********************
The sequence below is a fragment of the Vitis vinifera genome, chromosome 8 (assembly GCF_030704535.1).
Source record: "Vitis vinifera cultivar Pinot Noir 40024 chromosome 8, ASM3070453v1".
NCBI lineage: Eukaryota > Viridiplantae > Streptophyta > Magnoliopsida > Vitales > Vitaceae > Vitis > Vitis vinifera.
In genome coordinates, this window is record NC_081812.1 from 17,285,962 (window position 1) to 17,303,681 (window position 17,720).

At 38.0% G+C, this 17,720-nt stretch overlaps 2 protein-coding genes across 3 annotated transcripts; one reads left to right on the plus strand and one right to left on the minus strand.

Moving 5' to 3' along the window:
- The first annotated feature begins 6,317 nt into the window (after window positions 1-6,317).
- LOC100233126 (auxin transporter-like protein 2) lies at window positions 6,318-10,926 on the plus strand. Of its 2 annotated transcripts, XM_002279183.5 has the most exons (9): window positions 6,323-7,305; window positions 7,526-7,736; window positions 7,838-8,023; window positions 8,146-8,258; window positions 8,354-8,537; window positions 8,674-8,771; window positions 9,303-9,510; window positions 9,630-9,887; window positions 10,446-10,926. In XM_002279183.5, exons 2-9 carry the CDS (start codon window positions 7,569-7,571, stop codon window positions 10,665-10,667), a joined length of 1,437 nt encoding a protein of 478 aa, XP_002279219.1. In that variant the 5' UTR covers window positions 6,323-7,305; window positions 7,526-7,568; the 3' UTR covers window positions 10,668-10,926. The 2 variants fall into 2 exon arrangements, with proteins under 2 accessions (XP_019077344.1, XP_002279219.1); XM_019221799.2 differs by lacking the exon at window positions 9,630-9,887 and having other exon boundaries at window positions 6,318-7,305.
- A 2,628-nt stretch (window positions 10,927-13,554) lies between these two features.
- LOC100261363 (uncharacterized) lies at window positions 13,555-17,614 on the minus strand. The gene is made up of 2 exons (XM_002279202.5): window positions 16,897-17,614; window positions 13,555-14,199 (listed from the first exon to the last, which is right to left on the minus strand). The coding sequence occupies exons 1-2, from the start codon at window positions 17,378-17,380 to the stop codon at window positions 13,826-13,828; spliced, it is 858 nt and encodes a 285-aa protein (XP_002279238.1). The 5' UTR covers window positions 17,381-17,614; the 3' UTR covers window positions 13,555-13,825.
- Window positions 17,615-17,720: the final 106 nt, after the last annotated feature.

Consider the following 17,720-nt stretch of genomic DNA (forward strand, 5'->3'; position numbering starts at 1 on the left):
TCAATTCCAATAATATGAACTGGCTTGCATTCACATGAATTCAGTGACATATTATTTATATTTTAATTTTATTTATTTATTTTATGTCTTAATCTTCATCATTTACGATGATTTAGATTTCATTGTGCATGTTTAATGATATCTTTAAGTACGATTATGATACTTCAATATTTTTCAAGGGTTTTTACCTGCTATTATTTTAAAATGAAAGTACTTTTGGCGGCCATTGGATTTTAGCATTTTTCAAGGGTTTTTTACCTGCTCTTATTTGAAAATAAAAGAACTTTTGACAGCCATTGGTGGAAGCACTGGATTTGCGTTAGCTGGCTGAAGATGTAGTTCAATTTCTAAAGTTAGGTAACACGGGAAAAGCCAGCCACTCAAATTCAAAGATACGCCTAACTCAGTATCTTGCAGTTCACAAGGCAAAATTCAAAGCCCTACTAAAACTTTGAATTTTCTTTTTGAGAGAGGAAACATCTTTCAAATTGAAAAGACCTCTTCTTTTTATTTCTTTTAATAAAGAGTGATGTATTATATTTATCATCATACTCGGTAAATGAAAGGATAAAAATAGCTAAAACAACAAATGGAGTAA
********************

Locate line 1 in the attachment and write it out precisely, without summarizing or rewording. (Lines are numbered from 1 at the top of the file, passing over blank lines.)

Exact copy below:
The sequence below is a fragment of the Vitis vinifera genome, chromosome 8 (assembly GCF_030704535.1).